.No Ripped Bodices Here

Oakland's Jasmine Guillory writes sexy romance stories — with consent.

In her new novel, The Wedding Party, Oakland writer Jasmine Guillory continues her best-selling, Bay Area-centric series of modern romances.

Guillory’s tales of love temporarily thwarted feature a diverse cast of multicultural characters, witty observations on the serious and the silly aspects of weddings, a deep appreciation of food and sex, and a healthy approach to mutual consent. Once an attorney, she now writes full-time, with two books scheduled to be published within the next four months.

Guillory grew up in Berkeley and later moved to Oakland. A voracious reader from a young age, Guillory spent a lot of time at the Berkeley Public Library, reading books like Anne of Green Gables and Harriet the Spy.

“They didn’t publish a lot of children’s books by or about people of color at that time,” she said. “I’m really glad to see how many more there are now.”

Guillory graduated from Oakland’s Bishop O’Dowd, Wellesley College and Stanford School of Law. After clerking for a federal judge, she joined a law firm, before eventually moving to a non-profit.

“I didn’t start writing until after I was working for a law firm. I can’t imagine where I would have found the time.”

When she first tried her hand at writing, Guillory worked on two young-adult romances. When those didn’t sell or progress to completion, Guillory turned her attention to adult characters negotiating love, sex, and wedding planning in the contemporary Bay Area.

“I’ve been in a lot of weddings, so I have endless stories of things that happen at them,” Guillory said. “Weddings are such a fun thing to explore, because bringing together so many different people from your life can get a little weird. People have such heightened emotions.”

Guillory’s The Wedding Party is a sequel to her debut novel, The Wedding Date, (no relation to the movie of the same name). Party chronicles the romantic misadventures of an African-American couple: Maddie, a freelance fashion stylist, and Theo, who works for the mayor of Berkeley. Both are super-close, super-protective friends of Alexa, the bride-to-be, and neither can stand the other. Maddie considers Theo uptight and pretentious, while he sees her as shallow and “bitchy.”

“As I wrote the scene where Maddie and Theo get together for the first time, I realized, ‘Oh, these two will have something going on.’ But I didn’t get to publish that book for three years.”

Guillory’s second novel, The Proposal, about the dangers of expressing one’s deepest emotions on a JumboTron, caught the attention of Reese Witherspoon. The novel was selected in February 2018 as a Reese’s Book Club pick on the Hello Sunshine website.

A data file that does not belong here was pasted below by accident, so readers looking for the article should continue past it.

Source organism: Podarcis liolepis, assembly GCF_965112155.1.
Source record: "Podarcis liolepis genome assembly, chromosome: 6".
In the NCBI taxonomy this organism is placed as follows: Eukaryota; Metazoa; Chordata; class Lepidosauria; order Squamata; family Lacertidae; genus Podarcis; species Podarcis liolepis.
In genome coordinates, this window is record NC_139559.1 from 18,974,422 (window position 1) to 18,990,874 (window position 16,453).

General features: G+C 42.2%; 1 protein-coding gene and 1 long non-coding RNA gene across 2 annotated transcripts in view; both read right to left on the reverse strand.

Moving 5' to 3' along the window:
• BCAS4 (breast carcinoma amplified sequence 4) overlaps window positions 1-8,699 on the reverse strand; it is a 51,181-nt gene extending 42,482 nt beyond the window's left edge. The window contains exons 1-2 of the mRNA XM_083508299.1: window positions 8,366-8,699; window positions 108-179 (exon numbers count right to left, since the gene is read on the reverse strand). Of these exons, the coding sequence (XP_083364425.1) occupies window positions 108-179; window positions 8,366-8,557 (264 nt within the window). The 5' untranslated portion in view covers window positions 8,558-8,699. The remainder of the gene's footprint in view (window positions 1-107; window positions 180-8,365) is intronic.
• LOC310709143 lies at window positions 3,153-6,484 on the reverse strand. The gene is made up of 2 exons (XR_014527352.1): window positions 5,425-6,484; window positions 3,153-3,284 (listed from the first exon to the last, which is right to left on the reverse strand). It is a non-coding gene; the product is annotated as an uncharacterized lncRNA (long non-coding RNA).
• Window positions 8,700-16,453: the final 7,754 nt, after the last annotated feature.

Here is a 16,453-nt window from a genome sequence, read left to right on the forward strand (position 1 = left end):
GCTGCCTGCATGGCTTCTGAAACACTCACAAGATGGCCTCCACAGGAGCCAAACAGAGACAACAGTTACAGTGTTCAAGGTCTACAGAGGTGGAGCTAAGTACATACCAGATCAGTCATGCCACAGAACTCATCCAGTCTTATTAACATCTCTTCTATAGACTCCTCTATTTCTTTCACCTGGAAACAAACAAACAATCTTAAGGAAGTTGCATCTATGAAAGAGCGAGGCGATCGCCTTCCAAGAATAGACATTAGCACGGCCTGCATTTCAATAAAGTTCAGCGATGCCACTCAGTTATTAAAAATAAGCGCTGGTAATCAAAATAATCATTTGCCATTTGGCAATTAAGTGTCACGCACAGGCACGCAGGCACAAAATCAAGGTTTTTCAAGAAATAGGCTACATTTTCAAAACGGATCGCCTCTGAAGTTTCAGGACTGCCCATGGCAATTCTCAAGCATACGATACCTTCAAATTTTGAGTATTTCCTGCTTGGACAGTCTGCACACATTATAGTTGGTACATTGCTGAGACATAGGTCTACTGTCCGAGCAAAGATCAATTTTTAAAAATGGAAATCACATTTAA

“It led to a lot of sales, obviously, because she has a really big platform,” Guillory said. “It gave me a lot of new fans, whom I’m hoping will like my new books.”

Romance novels play by certain rules, favorite tropes that lend a feeling of comfortable familiarity to the reading experience. The Wedding Date employs the “fake dating” gambit, a favorite of Guillory’s, where the couple initially only pretend to be interested in each other.

The Wedding Party is very much an ‘enemies-to-lovers’ romance,” Guillory said.

Maddie and Theo are initially antagonists, but somehow they keep falling into bed with each other, a secret they keep from all friends and family members, even though they are both in Alexa and Drew’s wedding party.

Although written as stand-alone novels, Guillory’s books hint at a wider “Guillory-verse,” with certain characters and settings appearing in various installments.

One thing readers appreciate about Guillory’s approach to fiction is the prominence of people of color in her work. Guillory said the diversity of her characters is not a conscious effort.

“When I write, I tend to reflect the world that I live in,” she said. “I’ve lived in the Bay Area most of my life. My world is a diverse one. I’m glad to see that my readers seem to really appreciate that diversity.”

Another aspect of her work that gets noticed by readers is how the characters respect each other’s boundaries. No ripped bodices here.

“The sex scenes will often show clear consent between the couple,” Guillory said. “I spend a lot of time working on that, because I want it to feel natural. … There are so many ways that that happens in real life, where people ask, ‘Is this OK?’ or ‘Do you like this?’ or ‘Should I stop?'”

Guillory said she tries to depict such intimate behavior as a part of the normal way that adults communicate with each other.

“I think it shows people who aren’t used to those kinds of conversations that it’s OK to have them.”

After becoming a full-time writer, Guillory discovered that she doesn’t have to write only after dark. She’s able to work in bursts throughout the day.

“Being able to set my own schedule is both great and terrifying.”

The strategy has paid off. She has a fourth novel, Royal Holiday, waiting in the wings, ready to be published in October, with further books under contract.

Guillory will appear at East Bay Booksellers on Monday, July 15 at 7 p.m. Visit EBBookSellers.com for more information.


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